Today you can just about find a choke tube for any possible application and for any shotgun with a threaded barrel from a host of custom choke tube manufacturers. There are choke tubes for specific ammunition types like Hevi-Shot, ATK’s Black Cloud, Winchester’s Long Beard, Rooster XR, buckshot and rifled slugs. There are specialized tubes for turkey, waterfowl, predator, upland birds and deer. There are tubes for trap, skeet, sporting clays and card target competition. There are choke tubes for law enforcement and home defense. You can even find an adjustable Poly-Choke tube that threads into the barrel.

Choke tubes must be handled carefully. They’re thin and delicate, and their thread forms are fine indeed. Keep them separated by shotgun brand and gauge. Store them in individual, protective plastic tubes inside a specialized tube case of some sort. Keep them clean and always lubricate their fine threads and tube bodies with a dollop of an anti-seize compound like Birchwood Casey’s Choke Tube Lube Grease.

The fun is in experimenting with many of the new tubes out there. Ever heard of a “Light Modified” choke with a 0.715-inch constriction? It may be the most all-around useful tube ever developed for hunting and clays.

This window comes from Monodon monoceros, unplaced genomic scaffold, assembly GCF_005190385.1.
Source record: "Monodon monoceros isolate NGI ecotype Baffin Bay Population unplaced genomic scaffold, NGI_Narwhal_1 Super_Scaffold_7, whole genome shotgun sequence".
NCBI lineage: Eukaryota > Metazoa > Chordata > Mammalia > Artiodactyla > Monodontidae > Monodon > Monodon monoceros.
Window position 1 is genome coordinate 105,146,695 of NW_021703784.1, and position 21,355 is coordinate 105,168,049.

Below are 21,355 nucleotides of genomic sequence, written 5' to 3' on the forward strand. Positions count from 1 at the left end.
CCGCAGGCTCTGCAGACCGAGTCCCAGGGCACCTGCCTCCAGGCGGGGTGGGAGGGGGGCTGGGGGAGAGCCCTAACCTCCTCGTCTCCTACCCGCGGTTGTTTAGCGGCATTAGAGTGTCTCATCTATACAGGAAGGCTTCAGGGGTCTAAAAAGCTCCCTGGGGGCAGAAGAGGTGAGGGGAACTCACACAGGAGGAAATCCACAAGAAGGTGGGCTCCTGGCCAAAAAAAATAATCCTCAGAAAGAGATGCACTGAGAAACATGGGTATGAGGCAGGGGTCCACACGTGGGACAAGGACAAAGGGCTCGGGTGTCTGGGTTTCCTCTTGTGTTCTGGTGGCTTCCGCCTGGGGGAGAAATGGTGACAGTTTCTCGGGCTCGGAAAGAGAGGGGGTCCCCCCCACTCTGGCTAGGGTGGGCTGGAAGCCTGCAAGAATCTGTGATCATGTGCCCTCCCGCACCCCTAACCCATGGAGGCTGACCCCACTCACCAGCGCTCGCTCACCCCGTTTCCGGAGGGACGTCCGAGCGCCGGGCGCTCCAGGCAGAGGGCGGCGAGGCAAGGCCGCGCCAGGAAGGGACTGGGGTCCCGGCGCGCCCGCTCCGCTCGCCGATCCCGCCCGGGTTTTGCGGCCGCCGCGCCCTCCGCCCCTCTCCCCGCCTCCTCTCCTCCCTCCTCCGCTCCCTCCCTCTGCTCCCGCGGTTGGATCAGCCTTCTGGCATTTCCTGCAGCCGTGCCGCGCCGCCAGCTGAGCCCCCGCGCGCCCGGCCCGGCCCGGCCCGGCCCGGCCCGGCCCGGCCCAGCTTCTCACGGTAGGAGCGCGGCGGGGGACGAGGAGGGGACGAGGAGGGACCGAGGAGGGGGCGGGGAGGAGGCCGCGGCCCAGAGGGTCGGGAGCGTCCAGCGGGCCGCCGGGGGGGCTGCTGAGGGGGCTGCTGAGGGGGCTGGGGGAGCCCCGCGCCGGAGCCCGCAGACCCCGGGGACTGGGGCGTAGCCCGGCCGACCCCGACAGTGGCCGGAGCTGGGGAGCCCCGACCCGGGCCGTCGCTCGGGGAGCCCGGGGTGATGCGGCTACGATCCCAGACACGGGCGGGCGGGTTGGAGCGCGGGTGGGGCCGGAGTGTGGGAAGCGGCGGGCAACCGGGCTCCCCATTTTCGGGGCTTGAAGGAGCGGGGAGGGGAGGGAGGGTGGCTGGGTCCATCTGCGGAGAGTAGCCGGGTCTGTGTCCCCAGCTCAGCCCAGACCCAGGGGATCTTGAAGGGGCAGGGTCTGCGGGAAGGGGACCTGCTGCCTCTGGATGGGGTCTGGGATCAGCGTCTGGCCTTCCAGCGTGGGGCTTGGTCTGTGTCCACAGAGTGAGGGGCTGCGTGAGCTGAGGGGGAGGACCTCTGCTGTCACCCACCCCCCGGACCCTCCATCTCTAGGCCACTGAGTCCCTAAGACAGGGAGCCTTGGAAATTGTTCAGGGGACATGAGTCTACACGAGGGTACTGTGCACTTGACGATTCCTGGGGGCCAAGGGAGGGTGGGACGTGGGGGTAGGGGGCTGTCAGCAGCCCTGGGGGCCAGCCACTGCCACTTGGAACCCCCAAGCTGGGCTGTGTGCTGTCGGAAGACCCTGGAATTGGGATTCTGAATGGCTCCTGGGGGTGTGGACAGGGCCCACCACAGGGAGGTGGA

At the other end of the spectrum are the Super Full tubes with 0.665 to 0.675-inch constrictions for predator hunting with hard, non-toxics like Hevi-Shot.

The choke is a fascinating subject, and knowledge of the subject translates directly into more game harvested in the field and more clays dusted on the range.

Tale Of The Micrometer

Here are the commonly accepted ideal parameters for chokes expressed in thousands-of-an-inch as well as in the efficiency of the choke to deliver a percentage of the shot charge into a 30-inch circle at 40 yards:

True Cylinder: 0.000-inch constriction (25 to 30 percent)
Skeet: 0.005-inch constriction (25 to 30 percent)
Imp.Cylinder: 0.010-inch constriction (35 to 40 percent)
Modified: 0.020-inch constriction (45 to 55 percent)
Imp. Modified:0.030-inch constriction (55 to 65 percent)
Full: 0.040-inch constriction (65 to 75 percent)

Where to Get Choked Up

Briley Manufacturing
1230 Lumpkin Rd.,
Houston, TX 77043
(800) 331-5718
http://gunsmagazine.com/company/briley-mfg/

Carlson’s Choke Tubes
720 S. Second St.
P.O. Box 162
Atwood, KS 67730
(785) 626-3700

Colonial Choke and Tool
11390 Hwy 31 Unit 4
Spanish Fort, AL 36527
(251) 626-3100,

Kick’s Industries, Comp-N-Choke
925 Waynesboro Hwy.
Sylvania, GA 30467
(800) 587-2779

Poly-Choke
322 N. Military Rd.,
Fond du Lac, WI 54935
(920) 929-0667

Trulock Tool
PO Box 530
Whingham , GA 39897
(229) 762-4678